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What are the various types of headaches according to the International Headache Society Classification System?
migraine, tension-type, cluster and other trigeminal autonomic cephalagias, other primary headaches and secondary headaches
What are the two types of migraine?
migraine with aura (visual disturbance) and migraine without aura
What causes the aura in a migraine?
decreased cerebral blood flow in occipital region; moves across the cerebral cortex; symptoms may be caused by neuronal dysfunction
What are premonitory symptoms?
signs that clue a patient that they are going to experience a migraine/headache in the days to come
What are some premonitory symptoms?
neurologic (sensitive to the light), psychological (anxiety), constitutional (stiff neck and yawning), and autonomic (diarrhea and constipation)
What are acute symptoms of migraine?
throbbing pain, unilateral, N/V in 30% and sensitivity to light
What are diagnostic criteria for headache without aura?
At least five attacks, with each lasting 4 to 72 hours; HA has at least 2 of the following characteristics: unilateral location, pulsating quality and moderate to severe intensity; and during HA at least one of the following: N/V/both, photophobia/phonophobia, or not attributed to another disorder
What are diagnostic criteria for headache with aura?
At least two attacks and no attributable to another disorder, typical aura and at least one of the following: at least 1 symptom that develops gradually over a minimum of 5 minutes or different symptoms that occur in succession or both, each symptom lasts at least 5 minutes, but not more than 60, and HA that meets criteria for migraine w/o aura begins during the aura or follows aura within 60 minutes
What are the goals of therapy for acute treatment?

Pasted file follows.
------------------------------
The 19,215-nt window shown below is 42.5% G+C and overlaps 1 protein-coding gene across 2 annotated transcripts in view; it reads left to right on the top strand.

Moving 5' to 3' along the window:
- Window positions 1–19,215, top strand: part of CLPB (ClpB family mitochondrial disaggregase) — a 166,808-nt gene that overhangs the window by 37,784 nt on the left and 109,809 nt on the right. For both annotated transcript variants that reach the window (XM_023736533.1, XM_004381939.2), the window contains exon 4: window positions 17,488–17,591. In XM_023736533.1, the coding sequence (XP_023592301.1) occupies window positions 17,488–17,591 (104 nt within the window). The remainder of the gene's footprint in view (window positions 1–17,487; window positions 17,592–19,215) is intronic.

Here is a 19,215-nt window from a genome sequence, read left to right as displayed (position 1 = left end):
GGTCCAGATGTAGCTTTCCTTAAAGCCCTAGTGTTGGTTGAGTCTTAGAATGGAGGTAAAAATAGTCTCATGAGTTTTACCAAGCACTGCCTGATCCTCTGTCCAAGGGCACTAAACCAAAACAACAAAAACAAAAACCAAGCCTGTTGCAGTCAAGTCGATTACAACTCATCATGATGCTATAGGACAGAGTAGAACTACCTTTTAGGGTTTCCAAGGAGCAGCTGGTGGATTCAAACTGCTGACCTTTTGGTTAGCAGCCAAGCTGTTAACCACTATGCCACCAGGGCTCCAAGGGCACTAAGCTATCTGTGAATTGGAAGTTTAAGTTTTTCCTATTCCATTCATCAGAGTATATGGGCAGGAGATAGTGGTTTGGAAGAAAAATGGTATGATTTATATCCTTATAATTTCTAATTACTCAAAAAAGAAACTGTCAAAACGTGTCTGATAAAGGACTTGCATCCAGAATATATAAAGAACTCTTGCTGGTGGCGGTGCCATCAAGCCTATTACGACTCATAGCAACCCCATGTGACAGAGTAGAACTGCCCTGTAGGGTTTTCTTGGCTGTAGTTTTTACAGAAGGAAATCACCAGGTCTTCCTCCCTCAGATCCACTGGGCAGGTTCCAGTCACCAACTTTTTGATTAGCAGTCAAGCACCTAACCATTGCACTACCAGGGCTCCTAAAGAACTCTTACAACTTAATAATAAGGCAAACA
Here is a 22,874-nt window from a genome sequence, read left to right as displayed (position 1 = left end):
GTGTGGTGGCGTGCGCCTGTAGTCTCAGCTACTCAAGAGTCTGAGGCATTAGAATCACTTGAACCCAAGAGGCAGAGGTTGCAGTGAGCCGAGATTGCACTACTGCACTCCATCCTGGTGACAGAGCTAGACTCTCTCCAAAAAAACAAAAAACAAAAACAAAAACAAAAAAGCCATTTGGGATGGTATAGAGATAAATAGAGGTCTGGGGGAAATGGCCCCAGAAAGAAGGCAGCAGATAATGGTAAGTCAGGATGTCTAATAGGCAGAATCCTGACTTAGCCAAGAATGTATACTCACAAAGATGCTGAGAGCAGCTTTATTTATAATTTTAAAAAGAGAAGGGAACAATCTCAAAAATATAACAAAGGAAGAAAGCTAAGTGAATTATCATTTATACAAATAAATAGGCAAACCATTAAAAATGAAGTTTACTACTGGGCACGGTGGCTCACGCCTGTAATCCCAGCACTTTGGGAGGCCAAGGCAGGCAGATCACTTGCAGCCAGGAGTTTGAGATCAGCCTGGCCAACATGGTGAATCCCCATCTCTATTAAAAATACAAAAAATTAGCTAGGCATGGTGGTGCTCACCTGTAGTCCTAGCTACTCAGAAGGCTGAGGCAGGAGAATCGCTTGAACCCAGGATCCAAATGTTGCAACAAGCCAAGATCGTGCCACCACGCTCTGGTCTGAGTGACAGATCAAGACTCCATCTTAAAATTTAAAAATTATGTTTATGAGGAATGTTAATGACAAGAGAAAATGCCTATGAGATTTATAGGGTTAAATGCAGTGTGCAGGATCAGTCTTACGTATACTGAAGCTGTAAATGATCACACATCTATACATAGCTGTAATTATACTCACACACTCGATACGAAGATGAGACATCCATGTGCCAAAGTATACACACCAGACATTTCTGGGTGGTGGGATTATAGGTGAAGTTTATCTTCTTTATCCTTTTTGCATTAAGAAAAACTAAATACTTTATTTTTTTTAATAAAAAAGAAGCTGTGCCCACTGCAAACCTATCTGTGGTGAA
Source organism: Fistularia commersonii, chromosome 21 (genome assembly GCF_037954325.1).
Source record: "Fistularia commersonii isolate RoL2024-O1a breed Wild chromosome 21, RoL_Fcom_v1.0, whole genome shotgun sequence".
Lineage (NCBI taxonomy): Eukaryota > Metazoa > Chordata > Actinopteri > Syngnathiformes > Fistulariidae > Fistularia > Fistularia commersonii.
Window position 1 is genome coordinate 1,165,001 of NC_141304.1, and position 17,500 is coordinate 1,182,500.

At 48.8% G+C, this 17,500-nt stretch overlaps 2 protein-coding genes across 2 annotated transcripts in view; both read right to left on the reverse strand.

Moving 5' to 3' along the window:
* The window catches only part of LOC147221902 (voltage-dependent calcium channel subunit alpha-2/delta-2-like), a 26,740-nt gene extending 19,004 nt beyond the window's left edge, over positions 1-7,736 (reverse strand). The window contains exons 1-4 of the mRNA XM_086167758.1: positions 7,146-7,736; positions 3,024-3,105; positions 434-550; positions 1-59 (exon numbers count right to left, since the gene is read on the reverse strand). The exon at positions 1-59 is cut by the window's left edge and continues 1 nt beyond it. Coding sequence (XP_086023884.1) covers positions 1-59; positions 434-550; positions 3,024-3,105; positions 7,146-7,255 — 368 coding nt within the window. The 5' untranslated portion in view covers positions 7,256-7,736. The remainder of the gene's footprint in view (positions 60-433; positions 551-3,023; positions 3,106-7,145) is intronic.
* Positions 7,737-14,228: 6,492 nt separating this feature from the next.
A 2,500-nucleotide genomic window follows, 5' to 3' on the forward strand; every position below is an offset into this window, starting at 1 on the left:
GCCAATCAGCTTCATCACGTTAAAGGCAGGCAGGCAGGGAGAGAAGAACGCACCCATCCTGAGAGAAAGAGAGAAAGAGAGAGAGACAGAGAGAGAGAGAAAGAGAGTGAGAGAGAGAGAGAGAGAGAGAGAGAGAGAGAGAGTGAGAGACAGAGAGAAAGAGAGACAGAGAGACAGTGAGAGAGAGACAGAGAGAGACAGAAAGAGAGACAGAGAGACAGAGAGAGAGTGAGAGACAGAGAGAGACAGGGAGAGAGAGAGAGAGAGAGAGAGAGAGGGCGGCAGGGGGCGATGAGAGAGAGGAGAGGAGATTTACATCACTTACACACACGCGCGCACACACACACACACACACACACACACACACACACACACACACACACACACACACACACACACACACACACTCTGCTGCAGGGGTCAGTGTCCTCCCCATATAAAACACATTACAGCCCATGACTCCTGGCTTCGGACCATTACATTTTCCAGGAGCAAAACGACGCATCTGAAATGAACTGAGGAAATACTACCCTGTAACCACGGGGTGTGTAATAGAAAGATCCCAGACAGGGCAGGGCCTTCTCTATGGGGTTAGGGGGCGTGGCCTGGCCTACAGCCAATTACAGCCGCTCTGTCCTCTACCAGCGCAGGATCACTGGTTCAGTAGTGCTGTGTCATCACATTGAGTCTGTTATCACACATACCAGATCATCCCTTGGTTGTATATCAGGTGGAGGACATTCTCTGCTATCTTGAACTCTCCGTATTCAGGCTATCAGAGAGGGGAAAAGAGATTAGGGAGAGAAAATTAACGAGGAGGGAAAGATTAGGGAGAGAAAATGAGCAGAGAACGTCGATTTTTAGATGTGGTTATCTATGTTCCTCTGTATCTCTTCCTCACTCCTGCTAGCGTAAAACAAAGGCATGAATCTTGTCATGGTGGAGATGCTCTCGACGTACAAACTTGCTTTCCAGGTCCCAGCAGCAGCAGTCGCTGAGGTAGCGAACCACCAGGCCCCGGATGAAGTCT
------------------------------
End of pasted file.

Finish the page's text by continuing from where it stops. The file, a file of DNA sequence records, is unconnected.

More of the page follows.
treat rapidly, restore function, minimize rescue meds, optimize self-care, cost-effective and avoid adverse effects
What are some nonpharmacological treatments for HA?
ice, dark room or quiet environment / preventative measures like avoid triggers, keep a headache diary and good sleep/eating habits
What are some common triggers of HA?
alcohol, caffeine, chocolate, tyramine-foods, high altitude, loud noises, fatigue, stress, strenuous activity and even foods high in nitrates/chinese food
What are first-line treatments for mild to moderate acute migraine?
simple analgesic, acetaminophen, aspirin, caffeine, NSAIDs, ibuprofen, naproxen
If simple analgesics fail, what is next for mild to moderate migraine?
combination analgesics like Midrin, acetaminophen, or aspirin/butalbital/caffeine
What is the final option for treatment of mild to moderate migraine?
opioid combination analgesics, butorphanol nasal spray
What is first line treatment for severe migraine?
dihydroergotamine or ergotamine tartrate or triptans
What is second line treatment for severe migraine?
opioid combination analgesics, butorphanol nasal spray as well
What are some common AE for NSAIDs?
GI side effects (N/V/D and dyspepsia) so take with food / CNS effects (somnolence and dizziness) / watch for use in elderly, history of peptic ulcer disease and renal disease
What classification of drug are the triptans?
non-selective 5-HT1 agonists (also alpha adrenergic, beta adrengergic and dopaminergic)
What are some side effects of ergotamine/derivatives use?
N/V, weakness, fatigue, muscle pain, severe peripheral ischemia (ergotism), and rebound headache
What class of drugs should be avoided with the ergotamine/derivatives?